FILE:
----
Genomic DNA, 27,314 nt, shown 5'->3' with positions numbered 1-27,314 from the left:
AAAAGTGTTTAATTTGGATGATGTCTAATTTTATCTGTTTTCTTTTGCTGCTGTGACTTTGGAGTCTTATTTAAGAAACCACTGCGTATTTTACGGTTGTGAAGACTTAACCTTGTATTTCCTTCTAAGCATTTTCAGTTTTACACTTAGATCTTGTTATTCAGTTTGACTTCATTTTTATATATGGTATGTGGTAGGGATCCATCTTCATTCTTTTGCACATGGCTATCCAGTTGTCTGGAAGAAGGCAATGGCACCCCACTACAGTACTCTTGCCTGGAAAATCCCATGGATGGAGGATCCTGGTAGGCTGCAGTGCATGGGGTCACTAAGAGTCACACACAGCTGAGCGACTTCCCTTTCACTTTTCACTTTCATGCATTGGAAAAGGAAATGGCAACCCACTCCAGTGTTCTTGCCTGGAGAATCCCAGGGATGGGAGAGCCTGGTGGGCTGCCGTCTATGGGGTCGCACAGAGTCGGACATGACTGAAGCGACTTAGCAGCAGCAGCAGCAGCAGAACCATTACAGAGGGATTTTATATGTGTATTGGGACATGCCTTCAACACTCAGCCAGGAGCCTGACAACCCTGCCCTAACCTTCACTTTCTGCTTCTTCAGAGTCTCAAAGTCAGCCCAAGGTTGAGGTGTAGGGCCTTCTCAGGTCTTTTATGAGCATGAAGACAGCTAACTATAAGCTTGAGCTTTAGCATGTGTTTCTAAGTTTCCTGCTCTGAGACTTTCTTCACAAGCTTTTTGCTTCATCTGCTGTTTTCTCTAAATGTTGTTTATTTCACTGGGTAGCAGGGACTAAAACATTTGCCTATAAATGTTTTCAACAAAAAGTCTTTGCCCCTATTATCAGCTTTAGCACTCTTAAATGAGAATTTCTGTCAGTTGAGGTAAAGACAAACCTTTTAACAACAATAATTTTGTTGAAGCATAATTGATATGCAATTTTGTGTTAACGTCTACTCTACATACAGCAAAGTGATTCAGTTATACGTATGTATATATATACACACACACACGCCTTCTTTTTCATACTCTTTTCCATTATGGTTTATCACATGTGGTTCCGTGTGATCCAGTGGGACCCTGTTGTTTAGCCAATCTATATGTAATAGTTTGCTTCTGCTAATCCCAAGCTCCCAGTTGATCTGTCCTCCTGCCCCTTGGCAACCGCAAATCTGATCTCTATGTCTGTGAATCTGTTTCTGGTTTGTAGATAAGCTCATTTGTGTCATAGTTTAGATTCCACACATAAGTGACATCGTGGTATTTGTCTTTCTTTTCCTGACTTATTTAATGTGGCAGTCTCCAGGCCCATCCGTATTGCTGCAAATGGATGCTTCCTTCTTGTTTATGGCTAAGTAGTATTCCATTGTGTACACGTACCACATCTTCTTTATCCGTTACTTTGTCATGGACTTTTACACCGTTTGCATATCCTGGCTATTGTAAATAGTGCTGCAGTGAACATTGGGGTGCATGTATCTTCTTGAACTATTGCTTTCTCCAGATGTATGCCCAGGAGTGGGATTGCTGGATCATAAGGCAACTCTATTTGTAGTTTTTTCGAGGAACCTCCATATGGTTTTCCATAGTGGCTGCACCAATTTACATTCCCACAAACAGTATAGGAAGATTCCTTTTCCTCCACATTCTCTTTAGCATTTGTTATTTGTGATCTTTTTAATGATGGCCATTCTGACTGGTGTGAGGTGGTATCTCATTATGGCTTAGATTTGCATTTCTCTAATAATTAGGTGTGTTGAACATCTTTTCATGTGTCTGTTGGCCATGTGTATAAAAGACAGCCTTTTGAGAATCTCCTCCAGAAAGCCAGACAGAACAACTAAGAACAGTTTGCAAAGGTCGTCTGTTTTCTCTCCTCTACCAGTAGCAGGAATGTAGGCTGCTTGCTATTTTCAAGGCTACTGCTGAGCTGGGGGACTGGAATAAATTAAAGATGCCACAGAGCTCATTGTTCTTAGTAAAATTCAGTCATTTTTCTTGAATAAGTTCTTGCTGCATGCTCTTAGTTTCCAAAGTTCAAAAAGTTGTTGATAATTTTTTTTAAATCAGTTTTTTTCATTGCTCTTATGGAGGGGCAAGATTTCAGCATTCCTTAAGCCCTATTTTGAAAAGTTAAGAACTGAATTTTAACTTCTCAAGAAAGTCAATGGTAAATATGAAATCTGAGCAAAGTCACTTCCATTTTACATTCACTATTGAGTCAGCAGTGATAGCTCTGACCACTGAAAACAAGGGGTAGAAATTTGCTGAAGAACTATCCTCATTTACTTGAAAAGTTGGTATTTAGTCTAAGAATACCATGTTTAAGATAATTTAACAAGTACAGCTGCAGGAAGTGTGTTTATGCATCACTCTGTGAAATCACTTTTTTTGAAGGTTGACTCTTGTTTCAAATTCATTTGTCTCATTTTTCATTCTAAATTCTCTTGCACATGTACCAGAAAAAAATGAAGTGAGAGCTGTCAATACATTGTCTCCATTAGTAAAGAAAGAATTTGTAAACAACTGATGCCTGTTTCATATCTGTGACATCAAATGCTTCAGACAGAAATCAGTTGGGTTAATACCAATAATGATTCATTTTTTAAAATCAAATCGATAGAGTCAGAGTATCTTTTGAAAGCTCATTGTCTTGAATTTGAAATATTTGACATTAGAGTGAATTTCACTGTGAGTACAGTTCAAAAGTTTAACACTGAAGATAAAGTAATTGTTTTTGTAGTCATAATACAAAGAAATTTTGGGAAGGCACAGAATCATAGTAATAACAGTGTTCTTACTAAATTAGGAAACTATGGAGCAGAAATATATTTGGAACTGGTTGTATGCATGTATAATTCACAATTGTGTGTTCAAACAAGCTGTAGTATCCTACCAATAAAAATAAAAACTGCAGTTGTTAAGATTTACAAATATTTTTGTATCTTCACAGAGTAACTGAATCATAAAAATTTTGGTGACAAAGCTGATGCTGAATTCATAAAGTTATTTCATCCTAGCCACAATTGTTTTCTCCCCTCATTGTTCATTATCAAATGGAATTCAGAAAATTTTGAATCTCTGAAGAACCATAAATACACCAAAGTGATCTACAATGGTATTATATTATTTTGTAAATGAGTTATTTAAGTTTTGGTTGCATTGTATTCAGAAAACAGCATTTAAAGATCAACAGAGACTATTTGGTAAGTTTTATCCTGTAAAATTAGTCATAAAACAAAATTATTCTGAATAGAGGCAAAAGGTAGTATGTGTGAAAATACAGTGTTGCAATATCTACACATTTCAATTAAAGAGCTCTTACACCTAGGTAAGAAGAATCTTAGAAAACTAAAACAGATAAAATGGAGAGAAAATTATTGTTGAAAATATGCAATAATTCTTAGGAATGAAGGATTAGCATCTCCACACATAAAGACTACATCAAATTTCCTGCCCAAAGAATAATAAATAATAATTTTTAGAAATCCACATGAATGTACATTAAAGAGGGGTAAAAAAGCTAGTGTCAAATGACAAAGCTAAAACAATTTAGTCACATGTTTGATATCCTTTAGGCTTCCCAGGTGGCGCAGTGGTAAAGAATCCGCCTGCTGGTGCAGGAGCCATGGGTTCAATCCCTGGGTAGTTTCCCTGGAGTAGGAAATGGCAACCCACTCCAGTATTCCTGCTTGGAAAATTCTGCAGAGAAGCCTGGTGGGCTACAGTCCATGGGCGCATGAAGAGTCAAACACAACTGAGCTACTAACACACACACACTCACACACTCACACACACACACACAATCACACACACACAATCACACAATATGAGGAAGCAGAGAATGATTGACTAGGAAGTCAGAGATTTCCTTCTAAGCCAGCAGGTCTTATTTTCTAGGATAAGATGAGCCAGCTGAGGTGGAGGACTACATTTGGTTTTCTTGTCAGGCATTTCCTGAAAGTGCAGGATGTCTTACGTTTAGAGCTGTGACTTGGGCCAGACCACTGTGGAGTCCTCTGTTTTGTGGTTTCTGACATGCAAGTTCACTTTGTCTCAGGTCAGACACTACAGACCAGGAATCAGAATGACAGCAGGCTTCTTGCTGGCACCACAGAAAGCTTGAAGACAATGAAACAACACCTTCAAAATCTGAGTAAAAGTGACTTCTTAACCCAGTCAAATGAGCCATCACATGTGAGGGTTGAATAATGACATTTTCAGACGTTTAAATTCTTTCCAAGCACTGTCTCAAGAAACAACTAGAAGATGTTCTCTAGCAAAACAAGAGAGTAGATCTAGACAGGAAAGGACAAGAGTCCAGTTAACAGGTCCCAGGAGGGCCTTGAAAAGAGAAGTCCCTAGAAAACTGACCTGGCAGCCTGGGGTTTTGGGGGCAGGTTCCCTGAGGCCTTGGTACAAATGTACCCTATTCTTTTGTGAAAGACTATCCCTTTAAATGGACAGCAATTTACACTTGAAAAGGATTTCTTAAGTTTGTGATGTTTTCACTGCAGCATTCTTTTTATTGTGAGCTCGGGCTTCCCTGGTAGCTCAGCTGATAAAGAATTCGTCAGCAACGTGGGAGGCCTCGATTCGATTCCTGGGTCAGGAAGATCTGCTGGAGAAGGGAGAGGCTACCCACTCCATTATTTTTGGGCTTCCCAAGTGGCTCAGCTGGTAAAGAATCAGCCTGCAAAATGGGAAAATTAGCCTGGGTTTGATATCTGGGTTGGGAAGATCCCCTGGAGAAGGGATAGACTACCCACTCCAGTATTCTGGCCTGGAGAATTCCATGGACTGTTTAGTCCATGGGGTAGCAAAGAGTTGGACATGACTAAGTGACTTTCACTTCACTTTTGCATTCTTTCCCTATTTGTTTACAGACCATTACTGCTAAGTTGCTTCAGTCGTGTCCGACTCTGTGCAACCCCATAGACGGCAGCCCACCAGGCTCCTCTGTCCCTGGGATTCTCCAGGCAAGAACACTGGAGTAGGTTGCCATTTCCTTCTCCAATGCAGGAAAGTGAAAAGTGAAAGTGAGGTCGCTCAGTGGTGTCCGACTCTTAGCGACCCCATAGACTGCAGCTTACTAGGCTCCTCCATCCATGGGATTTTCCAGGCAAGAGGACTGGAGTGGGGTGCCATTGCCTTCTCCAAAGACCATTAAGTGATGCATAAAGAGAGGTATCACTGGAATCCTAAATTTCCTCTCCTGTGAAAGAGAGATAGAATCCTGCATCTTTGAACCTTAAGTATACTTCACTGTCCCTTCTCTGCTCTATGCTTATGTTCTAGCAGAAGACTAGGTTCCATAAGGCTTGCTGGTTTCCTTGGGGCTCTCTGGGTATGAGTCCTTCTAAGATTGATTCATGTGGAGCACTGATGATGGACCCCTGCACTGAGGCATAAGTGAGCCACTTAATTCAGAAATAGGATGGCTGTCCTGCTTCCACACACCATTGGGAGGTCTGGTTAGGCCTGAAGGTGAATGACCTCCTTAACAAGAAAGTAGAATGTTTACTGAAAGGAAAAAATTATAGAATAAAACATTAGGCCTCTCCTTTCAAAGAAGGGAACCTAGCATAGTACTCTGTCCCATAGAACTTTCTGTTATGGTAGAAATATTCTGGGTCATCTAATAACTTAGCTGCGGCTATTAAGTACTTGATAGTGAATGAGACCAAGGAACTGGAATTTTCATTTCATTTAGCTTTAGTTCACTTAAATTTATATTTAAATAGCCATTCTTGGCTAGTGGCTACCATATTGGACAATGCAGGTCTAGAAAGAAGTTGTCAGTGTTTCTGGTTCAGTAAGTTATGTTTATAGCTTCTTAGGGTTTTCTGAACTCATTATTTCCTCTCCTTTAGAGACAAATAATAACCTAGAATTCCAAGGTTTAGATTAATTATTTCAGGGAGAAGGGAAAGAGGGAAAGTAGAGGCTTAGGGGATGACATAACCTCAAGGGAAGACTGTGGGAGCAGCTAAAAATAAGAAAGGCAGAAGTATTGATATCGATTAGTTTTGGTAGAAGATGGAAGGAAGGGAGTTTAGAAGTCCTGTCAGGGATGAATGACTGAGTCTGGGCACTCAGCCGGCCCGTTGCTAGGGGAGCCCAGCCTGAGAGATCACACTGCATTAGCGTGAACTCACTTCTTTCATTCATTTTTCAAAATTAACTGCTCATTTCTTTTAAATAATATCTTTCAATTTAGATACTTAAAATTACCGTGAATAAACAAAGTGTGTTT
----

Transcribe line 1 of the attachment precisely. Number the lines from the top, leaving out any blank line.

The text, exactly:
Genomic DNA, 27,314 nt, shown 5'->3' with positions numbered 1-27,314 from the left: